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WTF with Marc Maron Podcast

Comedian Marc Maron is tackling the most complex philosophical question of our day - WTF? He'll get to the bottom of it with help from comedian friends, celebrity guests and the voices in his own head.
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WTF with Marc Maron Podcast
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Now displaying: Page 1
Sep 20, 2010 8

When you think of Bob Saget, you generally don't think of white-hot blind rage, but Bob says he's working really hard on his anger issues. He and Marc will compare anger management notes in addition to discussing the roles Bob is most known for and why they're so different from the Bob that nobody really knows.

8 Comments
  • over four years ago
    andrew h
    Hey Marc, not sure if it's a mental block because you had a bad experience on a roast, but if you get another comedy central roast comedian on, please talk about them, they are hilarious!
  • over four years ago
    Matt
    The interesting thing about this show is that Marc is so damn real. And so are his guests, usually, as evidenced by the Robin Williams episode. Contrast that with Bob Saget's remarks in this interview. Bob was very guarded and rarely went beyond his comedic persona. That's a shame. I think Marc was trying to draw out Bob's real personality, but Bob was stuck on late night talk show banter.
  • over four years ago
    RB
    You deserve some time to relax, Marc. Enjoy it!

    Bob's documentary sounds interesting and original. I look forward to seeing it when it airs.
  • over four years ago
    Steven Doyle
    "To thine own self be true" -- seriously, Marc, you thought that was in the Bible? Brush up your Shakespeare, Dude.
  • over four years ago
    Steven Doyle
    Great 'cast! I never watched "Full House" or that video show, so most of my exposure to Bob Saget is his grown-up comedy.

    Yeah, The Laughing Skull is a small room. Glad I saw you there last November; sorry I couldn't make it this last time.
  • over four years ago
    gurthang
    "A Gentle Way to Make You Pay"

    Please just take my wallet and remove what that's worth!
  • over four years ago
    kylen
    hey marc,
    "to thy own self be true" was from hamlet and "know thyself" is just a greek aphorism which i don't think has been officially attributed to jesus. not that the origin of the phrase detracts from what you and bob were takling about.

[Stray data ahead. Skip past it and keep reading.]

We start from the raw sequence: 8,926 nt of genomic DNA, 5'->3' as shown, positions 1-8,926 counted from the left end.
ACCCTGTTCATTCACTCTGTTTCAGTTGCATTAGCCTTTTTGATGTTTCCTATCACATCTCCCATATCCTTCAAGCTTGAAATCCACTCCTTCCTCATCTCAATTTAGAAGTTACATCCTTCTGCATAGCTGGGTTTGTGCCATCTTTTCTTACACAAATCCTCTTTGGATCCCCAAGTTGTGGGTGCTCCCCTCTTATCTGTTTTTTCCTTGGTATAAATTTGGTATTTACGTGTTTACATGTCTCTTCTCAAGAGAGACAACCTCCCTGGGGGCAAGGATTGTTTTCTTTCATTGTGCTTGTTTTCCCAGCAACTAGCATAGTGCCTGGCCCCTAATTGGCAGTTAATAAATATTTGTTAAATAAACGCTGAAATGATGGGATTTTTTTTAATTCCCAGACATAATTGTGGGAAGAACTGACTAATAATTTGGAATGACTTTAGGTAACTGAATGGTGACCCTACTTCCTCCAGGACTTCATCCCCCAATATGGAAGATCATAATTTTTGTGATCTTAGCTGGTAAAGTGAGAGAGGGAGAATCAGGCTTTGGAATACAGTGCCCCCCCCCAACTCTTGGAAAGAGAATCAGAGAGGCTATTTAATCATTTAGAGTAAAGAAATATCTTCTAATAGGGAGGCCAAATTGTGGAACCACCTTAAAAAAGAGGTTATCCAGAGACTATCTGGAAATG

another great show, thanks so much for putting these out there into the universe.
  • over four years ago
    Tim from Canada
    Good episode, particularly the parts where Saget discusses suicide and his understanding of Louie CK's new show.

    At the end the "Know thyself" quote was mentioned but not fully explained. I've always been intrigued by the quote, so if anybody's interested this is the source:

    "Know thyself" is an ancient Greek saying. It was inscribed on stone outside the Temple to Apollo at Delphi. That's where the Oracle used to tell the future. Socrates, the first philosopher to reflect fundamental Metaphysical questions back at humanity, used it as his motto. Platonic philosophy in general "recollects" truth by looking back into your own mind for answers.

    Much later, philosophers like Nietzsche, Kierkegaard and Foucault re-examined the adage more critically. To "know yourself" requires you to view yourself objectively and -- in modern empiricism -- scientifically. In other words, to turn yourself into an object of study. This would require bifrication between the subjective self and the objective self. How can that even be possible?

    I think "Know thyself" has a new contemporary meaning that is worth examining in the context of the overall psychoanalytical reflective theme of Marc Maron's podcast -- that is his project of curing his anger, anxiety, and fear. To take it further, our culture has a new and very unique type of individualism which is constantly evaluated and pathologizing itself.

    Am I crazy? Am I healthy? Am I fat? Do I fit in here? AM I NORMAL?

    These questions are new. They might be rooted in the catholic confessionals and the "repression" of 19th century Europe, but they are completely modern and Western. This self confession and pathology was not present in the roots of our individualism. Renaissance aristocrats didn't have to overcome their anger. Ancient Greeks didn't have anxiety problems.

    Maybe the lack of this type of self reflection is why Marc's type of comedy doesn't go over in other cultures.

    Anyways, just something to think about.